Researching fonts online

To choose a font, it's a good idea to research other websites that are similar to yours. Does their font selection appeal to you as a viewer? Does it send the right message? What kind of personality does it portray? What emotions does it evoke (happy, playful, serious)? How many fonts are there?


If you see a site you like, it's easy to find out what fonts it's using. If you use Google Chrome, you can download the WhatFont extension, where you simply hover your cursor over text on a website and it will tell you the font. You can also do this on Firefox using FontFinder. Alternatively, sites like WhatTheFont and What Font Is let you upload an image or a screenshot of some text, and they examine the characteristics of the letters in the image to find the closest match in their database.


The WhatFont extension helps you identify fonts on the web The WhatFont extension helps you identify fonts on the web. You just hover over text with your cursor and it tells you what the font is. Easy!


My font recommendations

Now that we've gone over the basic approach, here are some of my favorite fonts in the different categories: serif, sans serif, slab serif, cursive, and "fun." I find that all of these are easy to work with and tend to look good in a variety of settings.



Serif fonts have small strokes or tails that extend from the ends of the letters or symbols. They are harder to use with large bodies of text, because they tend to resemble a high school essay and look a tad blurry on computer screens. But, if used correctly, they can make your website look traditional and classic.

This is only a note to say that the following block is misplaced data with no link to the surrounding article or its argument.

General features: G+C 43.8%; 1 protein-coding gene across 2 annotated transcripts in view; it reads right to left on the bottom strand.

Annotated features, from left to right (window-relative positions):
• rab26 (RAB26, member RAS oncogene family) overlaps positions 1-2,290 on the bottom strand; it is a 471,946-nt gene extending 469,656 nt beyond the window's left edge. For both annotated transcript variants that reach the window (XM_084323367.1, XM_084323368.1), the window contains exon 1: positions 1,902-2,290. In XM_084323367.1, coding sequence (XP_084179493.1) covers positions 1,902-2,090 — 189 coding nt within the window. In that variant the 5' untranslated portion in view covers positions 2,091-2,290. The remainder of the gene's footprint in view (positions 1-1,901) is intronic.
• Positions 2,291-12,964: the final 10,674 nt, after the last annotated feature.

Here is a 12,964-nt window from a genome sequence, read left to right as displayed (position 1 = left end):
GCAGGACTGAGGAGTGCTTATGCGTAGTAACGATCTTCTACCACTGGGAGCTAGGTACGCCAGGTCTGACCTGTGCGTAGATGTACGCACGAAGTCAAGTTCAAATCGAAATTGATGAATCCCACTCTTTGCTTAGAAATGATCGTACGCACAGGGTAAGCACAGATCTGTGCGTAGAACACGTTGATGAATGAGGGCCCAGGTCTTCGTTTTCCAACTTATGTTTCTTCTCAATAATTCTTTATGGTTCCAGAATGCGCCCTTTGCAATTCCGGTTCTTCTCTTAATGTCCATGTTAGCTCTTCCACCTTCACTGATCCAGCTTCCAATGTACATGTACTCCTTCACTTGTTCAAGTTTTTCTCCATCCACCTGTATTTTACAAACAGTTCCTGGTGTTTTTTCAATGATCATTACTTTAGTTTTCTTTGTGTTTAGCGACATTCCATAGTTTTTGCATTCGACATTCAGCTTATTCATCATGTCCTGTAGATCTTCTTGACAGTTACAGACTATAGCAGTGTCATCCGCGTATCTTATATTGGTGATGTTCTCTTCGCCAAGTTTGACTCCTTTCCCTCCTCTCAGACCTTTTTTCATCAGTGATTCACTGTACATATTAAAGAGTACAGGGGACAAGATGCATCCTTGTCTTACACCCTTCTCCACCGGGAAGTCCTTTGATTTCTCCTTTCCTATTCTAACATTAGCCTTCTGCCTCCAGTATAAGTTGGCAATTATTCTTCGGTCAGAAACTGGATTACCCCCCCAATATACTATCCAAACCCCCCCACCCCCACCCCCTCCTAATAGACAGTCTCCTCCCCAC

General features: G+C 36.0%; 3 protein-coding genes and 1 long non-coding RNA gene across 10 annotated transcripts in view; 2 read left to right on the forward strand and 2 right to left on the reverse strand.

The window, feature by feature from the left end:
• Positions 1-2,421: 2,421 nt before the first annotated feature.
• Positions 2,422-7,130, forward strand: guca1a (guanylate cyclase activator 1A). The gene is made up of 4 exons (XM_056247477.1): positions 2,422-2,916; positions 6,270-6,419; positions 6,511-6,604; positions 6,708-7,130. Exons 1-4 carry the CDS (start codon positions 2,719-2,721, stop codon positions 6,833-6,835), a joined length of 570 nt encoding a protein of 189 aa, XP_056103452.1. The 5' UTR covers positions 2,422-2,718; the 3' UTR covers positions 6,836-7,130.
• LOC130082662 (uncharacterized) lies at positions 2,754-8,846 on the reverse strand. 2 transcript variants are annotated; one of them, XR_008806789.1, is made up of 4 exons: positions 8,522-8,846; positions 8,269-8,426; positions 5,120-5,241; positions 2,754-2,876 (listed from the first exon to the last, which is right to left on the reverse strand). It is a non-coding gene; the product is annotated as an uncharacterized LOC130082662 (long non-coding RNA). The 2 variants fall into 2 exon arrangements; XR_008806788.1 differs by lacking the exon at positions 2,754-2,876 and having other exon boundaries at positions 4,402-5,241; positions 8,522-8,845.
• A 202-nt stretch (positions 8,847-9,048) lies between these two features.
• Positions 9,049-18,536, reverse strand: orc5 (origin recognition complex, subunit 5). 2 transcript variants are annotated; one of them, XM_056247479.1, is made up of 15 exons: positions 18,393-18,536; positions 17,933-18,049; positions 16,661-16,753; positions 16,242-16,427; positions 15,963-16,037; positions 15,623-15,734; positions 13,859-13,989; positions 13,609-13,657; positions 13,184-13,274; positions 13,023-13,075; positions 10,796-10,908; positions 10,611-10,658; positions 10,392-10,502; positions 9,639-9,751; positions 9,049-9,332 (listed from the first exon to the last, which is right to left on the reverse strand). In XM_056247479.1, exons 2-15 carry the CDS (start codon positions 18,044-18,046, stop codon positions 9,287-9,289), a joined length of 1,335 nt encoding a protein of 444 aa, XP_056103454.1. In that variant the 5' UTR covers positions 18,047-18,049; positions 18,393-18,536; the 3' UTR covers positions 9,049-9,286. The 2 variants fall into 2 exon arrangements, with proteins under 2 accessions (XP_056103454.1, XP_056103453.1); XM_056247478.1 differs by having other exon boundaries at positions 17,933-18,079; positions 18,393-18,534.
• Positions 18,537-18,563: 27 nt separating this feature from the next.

Bottom line: good for headers, navigation links, and short paragraphs; not so good for large blocks of text.


You can’t go wrong with any of these:



An example of Merriweather An example of Merriweather at


Sans serif

Sans serif fonts don’t have the tails at the end of the strokes, but rather have clean cut ends. Most websites use sans serif fonts for the body text, because they are more legible on screen than serif fonts and are typically used for modern-looking websites.


Bottom line: great for navigation and body text because of their legibility.


I like the following choices because they are clean, readable, and versatile, without being boring.



An example of Open Sans Open Sans on

An example of Ubuntu. Ubuntu Light on The header is Bebas Neue.


Slab serifs